A number is signed, and can be an integer, an IEEE 754 float, or one of the special values Infinity, -Infinity, and NaN.

Literal Syntax[edit | edit source]

Definition[edit | edit source]

Numbers have several syntaxes, for convenience.

Decimal[edit | edit source]

A decimal number literal consists of a number of digits, with an optional decimal point and decimal part.

42
2.3
17.24

Scientific[edit | edit source]

For very large or very small numbers, it can often be useful to represent them in 'scientific notation', defined as . In Javascript, this is written as men or mEn, where m and n are signed decimal integers.

5e3  // 5000
5e-3 // 0.005

Hexadecimal[edit | edit source]

It's sometimes handy to represent numbers in hexadecimal. In Javascript, hexadecimal numbers are expressed as a string of digits from 0 to F with a prefix of 0x or 0X. The case used for the alphabetical digits is unimportant.

0x5        // 5
0xF        // 15
0xff       // 255
0xDEADBEEF // 3735928559

Operators[edit | edit source]

These operators can be used on numbers.

Arithmetic Operators[edit | edit source]

These operators perform basic arithmetic with two numbers.

Binary + (Addition)[edit | edit source]

Adds its two operands together. Beware: if either operand is a string this is in fact the concatenation operator.

3 + 5   // 8
2 + 1.9 // 3.9

Binary - (Subtraction)[edit | edit source]

Subtracts the right operand from the left operand.

5 - 3   // 5
2 - 1.9 // 0.1
1 - 2   // -1

* (Multiplication)[edit | edit source]

Multiplies two numbers together.

2 * 5   // 10
5 * 1.5 // 7.5

/ (Division)[edit | edit source]

Divides the left operand by the right operand.

10 / 5    // 2
7.5 / 1.5 // 5
5 / 2     // 2.5

% (Remainder)[edit | edit source]

Divides the left operand by the right operand, and returns the remainder. For floats, uses the truncated form: for all floats a and integers b, a % b is equivalent to (a - Math.floor(a)) + Math.floor(a) % b.

5 % 2   // 1
4 % 2   // 0
5.5 % 2 // 1.5

Transformation Operators[edit | edit source]

Unary - (Negation)[edit | edit source]

Returns the negative equivalent of the number (i.e. the number subtracted from zero).

-5       // -5
-10      // -10
-(5 / 2) // -2.5

Unary + (Identity)[edit | edit source]

Returns the number. Mostly useful for coercing values of other types to number.

+42   // 42
+"42" // 42

Comparison Operators[edit | edit source]

Comparison operators take two numbers and return a boolean value. Any comparison containing NaN will always return false. NaN is therefore the only value unequal to itself, which provides an easy way to check for it (however, isNaN() will get the job done, too).

=== (Equals)[edit | edit source]

Compares two values for equality. Values of different types are automatically considered unequal.

2 + 2 === 5     // false
2 + 2 === 4     // true

!== (Not Equals)[edit | edit source]

Compares two values for inequality; x !== y is equivalent to !(x === y).

2 + 2 !== 5 // true

> (Greater Than)[edit | edit source]

Compares two values and returns true if the first is greater than the second.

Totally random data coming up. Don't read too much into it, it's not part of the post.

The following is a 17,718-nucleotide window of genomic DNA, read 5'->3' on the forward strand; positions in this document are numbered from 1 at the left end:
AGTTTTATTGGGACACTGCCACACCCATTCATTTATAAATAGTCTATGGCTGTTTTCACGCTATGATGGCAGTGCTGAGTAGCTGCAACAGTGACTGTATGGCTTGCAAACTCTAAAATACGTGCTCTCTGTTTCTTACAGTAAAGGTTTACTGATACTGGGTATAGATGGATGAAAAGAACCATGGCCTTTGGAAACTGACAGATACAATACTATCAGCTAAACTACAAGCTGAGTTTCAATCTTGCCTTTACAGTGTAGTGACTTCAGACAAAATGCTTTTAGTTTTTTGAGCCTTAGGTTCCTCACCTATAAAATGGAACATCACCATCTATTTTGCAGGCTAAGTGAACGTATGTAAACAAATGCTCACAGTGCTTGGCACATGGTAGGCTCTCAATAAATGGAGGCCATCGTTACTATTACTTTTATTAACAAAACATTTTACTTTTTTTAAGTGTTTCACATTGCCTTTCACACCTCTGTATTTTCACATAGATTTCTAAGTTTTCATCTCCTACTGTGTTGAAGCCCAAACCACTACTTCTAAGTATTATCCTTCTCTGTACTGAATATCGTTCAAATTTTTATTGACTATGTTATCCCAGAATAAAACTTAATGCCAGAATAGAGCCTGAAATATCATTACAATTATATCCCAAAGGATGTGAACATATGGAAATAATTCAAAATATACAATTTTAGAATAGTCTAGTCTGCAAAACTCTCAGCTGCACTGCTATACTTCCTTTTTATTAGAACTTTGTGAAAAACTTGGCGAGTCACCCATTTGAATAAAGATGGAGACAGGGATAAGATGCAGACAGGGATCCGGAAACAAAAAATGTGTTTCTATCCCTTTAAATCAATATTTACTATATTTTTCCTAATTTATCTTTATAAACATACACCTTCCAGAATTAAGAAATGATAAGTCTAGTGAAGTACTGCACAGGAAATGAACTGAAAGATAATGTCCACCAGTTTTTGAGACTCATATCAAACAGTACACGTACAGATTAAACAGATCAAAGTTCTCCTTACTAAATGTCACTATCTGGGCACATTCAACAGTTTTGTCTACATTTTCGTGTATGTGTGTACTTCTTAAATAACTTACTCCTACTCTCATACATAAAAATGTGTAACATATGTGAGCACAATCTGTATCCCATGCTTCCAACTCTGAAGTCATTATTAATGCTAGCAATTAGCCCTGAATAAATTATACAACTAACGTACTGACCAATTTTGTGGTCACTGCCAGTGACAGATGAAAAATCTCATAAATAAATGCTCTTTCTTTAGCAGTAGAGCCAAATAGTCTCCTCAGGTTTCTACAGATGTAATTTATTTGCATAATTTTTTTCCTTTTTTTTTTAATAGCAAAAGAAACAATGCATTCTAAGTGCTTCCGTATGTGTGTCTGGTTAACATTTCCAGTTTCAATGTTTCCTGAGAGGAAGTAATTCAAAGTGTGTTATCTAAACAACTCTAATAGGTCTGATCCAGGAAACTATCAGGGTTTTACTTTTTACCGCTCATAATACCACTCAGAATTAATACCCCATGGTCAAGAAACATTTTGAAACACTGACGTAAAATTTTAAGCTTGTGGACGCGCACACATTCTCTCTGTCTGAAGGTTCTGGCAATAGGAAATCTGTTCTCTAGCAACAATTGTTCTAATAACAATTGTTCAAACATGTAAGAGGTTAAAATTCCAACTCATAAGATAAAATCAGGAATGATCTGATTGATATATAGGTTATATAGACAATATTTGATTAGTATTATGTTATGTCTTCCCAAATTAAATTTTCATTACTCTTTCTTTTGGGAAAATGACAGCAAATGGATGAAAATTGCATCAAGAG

2 > 1       // true
2 > 1.5     // true
2 > 2       // false
2 > 3       // false

< (Less Than)[edit | edit source]

Less-than. Opposite of greater-than. a < b is equivalent to b > a.

1 < 2       // true

>= (Greater Than Or Equal To)[edit | edit source]

Similar to greater-than, but also returns true if the values are equal: a >= b is equivalent to a > b || a == b.

2 >= 1 // true
2 >= 2 // true
2 >= 3 // false

<= (Less Than Or Equal To)[edit | edit source]

The opposite of >=. a <= b is equivalent to a < b || a == b.

2 <= 1 // false
2 <= 2 // true
2 <= 3 // true

Bitwise Operators[edit | edit source]

These operators treat all numbers as thirty-two-bit binary values, and apply various binary operations to them.

~ (Bitwise Not)[edit | edit source]

Converts each 1 in the number to a 0, and each 0 to a 1. In these examples, the suffixes 'bin' and 'dec' will be used to indicate that the number is binary or decimal, respectively, where confusing.

~9  // -10

~-9 // 8

& (Bitwise AND)[edit | edit source]

Returns a 1 for each position at which both operands are 1.

4 & 6 //   100 bin
      // & 110 bin
      // = 100 bin
      // = 4 dec

| (Bitwise OR)[edit | edit source]

Returns a 1 for each position at which either operand is 1.

4 | 6 //   100 bin
      // | 110 bin
      // = 110 bin
      // = 6 dec

^ (Bitwise XOR)[edit | edit source]

Returns a 1 for each position at which exactly one of the operands is 1.

4 ^ 6 //   100 bin
      // ^ 110 bin
      // = 010 bin
      // = 2 dec

<< (Bitwise Left-Shift)[edit | edit source]

Shifts the left operand the number of bits to the left specified by the right operand, filling the gap with zeroes.

7 << 2 // 28

>> (Bitwise Sign-Preserving Right-Shift)[edit | edit source]

Shifts the left operand the number of bits to the right specified by the right operand, filling the gap with ones if the number is negative, or zeroes otherwise. Reverses a left-shift.

28 >> 2  // 7

-28 >> 2 // -7

>>> (Bitwise Right-Shift)[edit | edit source]

Like >>, but always fills with zeroes.

28 >>> 2  // 7

-28 >>> 2 // 1073741817
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